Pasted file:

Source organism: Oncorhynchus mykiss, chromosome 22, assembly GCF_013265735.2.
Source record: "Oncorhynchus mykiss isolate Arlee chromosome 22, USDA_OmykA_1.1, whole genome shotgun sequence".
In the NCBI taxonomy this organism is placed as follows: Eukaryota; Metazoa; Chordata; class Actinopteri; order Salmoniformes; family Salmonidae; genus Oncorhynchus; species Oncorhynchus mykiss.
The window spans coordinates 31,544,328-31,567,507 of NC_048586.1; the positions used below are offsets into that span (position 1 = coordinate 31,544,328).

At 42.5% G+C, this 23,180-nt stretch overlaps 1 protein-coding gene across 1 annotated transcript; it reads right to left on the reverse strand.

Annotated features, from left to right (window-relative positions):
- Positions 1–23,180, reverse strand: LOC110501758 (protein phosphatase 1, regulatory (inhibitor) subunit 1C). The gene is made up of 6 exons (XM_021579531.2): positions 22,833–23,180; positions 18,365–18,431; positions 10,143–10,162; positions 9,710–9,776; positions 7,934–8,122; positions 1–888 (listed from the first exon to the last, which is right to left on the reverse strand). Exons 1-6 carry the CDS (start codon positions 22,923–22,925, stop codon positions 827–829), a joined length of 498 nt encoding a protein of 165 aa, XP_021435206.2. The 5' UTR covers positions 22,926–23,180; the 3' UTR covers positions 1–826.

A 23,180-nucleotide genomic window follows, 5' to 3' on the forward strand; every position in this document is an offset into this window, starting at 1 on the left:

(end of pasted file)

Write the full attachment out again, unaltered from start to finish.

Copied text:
Source organism: Oncorhynchus mykiss, chromosome 22, assembly GCF_013265735.2.
Source record: "Oncorhynchus mykiss isolate Arlee chromosome 22, USDA_OmykA_1.1, whole genome shotgun sequence".
In the NCBI taxonomy this organism is placed as follows: Eukaryota; Metazoa; Chordata; class Actinopteri; order Salmoniformes; family Salmonidae; genus Oncorhynchus; species Oncorhynchus mykiss.
The window spans coordinates 31,544,328-31,567,507 of NC_048586.1; the positions used below are offsets into that span (position 1 = coordinate 31,544,328).

At 42.5% G+C, this 23,180-nt stretch overlaps 1 protein-coding gene across 1 annotated transcript; it reads right to left on the reverse strand.

Annotated features, from left to right (window-relative positions):
- Positions 1–23,180, reverse strand: LOC110501758 (protein phosphatase 1, regulatory (inhibitor) subunit 1C). The gene is made up of 6 exons (XM_021579531.2): positions 22,833–23,180; positions 18,365–18,431; positions 10,143–10,162; positions 9,710–9,776; positions 7,934–8,122; positions 1–888 (listed from the first exon to the last, which is right to left on the reverse strand). Exons 1-6 carry the CDS (start codon positions 22,923–22,925, stop codon positions 827–829), a joined length of 498 nt encoding a protein of 165 aa, XP_021435206.2. The 5' UTR covers positions 22,926–23,180; the 3' UTR covers positions 1–826.

A 23,180-nucleotide genomic window follows, 5' to 3' on the forward strand; every position in this document is an offset into this window, starting at 1 on the left: